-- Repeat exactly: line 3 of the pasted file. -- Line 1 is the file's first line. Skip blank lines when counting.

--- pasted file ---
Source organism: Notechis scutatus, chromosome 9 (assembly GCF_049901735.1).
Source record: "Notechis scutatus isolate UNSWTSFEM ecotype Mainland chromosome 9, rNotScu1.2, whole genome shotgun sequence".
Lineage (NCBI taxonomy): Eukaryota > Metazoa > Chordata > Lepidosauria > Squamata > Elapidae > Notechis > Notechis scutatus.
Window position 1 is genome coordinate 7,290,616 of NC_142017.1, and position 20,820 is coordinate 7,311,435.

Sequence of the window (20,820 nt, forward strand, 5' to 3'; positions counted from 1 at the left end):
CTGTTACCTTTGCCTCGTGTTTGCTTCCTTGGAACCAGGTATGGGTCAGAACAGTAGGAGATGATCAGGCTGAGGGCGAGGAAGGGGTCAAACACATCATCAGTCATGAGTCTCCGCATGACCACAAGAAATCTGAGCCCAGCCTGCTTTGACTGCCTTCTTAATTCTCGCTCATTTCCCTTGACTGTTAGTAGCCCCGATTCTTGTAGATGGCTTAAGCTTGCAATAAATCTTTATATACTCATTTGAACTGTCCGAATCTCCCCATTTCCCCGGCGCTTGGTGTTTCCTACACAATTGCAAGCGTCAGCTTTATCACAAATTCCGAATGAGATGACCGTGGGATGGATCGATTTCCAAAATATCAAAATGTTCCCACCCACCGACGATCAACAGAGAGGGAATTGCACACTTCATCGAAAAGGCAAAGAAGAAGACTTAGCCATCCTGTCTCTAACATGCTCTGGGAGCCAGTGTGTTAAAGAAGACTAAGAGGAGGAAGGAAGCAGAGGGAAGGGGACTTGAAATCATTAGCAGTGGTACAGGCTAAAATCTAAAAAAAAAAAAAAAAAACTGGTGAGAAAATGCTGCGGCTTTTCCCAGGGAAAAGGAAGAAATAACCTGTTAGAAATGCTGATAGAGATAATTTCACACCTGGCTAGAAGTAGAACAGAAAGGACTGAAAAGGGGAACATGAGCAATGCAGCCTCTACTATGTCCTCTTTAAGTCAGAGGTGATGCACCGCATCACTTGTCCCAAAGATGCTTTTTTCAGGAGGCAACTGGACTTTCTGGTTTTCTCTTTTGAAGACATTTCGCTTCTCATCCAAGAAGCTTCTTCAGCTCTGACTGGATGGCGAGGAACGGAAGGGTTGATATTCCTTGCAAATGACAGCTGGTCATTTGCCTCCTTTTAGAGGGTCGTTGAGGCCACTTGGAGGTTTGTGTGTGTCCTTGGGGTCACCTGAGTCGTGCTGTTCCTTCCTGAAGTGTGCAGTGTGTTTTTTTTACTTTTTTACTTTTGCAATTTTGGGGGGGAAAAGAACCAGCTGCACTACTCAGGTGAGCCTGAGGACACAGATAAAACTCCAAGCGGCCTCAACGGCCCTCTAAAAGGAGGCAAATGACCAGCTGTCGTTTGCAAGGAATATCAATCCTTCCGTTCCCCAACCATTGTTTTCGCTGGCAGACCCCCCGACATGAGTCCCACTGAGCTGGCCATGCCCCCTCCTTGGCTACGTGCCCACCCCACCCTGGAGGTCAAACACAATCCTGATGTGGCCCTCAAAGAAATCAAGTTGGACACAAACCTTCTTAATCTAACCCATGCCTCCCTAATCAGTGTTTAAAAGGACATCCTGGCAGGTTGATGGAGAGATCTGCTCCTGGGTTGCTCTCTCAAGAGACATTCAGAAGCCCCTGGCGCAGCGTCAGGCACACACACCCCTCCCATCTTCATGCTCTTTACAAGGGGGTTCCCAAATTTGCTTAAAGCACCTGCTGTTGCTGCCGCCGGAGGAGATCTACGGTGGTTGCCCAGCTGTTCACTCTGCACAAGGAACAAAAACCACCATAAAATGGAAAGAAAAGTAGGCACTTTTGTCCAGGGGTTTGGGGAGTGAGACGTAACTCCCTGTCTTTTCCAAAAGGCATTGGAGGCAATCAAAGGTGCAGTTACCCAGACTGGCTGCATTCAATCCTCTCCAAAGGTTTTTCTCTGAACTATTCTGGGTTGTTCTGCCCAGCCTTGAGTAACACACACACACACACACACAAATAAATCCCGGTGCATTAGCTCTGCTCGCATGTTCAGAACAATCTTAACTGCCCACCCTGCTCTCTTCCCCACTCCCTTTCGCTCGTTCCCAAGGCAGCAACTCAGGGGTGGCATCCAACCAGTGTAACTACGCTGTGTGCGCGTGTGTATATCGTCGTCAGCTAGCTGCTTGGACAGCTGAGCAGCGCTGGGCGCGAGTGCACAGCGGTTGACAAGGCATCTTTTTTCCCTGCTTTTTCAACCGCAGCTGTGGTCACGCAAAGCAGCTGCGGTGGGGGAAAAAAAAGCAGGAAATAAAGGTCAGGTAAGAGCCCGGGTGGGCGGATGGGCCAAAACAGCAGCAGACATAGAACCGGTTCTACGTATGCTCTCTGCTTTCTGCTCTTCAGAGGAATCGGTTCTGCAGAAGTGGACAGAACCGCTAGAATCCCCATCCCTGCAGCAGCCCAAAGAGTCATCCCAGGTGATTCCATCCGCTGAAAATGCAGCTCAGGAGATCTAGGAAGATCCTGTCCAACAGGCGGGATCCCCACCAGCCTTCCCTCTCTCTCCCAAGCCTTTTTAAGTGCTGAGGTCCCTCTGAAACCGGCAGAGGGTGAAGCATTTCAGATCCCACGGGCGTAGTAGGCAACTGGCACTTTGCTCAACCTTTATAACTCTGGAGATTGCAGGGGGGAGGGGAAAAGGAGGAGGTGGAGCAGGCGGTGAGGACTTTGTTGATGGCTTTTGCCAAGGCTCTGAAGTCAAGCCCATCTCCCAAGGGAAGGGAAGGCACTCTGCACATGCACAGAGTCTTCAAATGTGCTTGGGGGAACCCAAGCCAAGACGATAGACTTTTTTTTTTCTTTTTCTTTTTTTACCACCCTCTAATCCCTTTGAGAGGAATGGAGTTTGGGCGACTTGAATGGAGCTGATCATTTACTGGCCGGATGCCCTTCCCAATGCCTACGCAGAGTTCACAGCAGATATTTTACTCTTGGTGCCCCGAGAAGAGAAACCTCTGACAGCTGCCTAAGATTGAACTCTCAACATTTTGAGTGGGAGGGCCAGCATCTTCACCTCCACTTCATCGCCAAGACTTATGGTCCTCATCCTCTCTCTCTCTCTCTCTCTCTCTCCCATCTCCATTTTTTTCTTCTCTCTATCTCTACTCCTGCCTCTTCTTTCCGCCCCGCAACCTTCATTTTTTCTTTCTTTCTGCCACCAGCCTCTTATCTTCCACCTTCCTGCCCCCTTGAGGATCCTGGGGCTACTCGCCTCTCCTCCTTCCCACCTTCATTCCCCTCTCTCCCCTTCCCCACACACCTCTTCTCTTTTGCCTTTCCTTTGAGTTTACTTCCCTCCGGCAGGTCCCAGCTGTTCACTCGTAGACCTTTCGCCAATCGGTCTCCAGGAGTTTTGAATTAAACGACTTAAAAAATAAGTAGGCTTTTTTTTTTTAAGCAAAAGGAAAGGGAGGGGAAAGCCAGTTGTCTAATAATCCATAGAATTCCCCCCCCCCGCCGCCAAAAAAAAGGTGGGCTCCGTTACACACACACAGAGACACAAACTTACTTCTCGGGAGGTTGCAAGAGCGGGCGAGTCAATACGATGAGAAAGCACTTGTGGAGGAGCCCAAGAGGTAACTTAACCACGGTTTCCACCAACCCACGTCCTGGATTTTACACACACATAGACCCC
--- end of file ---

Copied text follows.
Lineage (NCBI taxonomy): Eukaryota > Metazoa > Chordata > Lepidosauria > Squamata > Elapidae > Notechis > Notechis scutatus.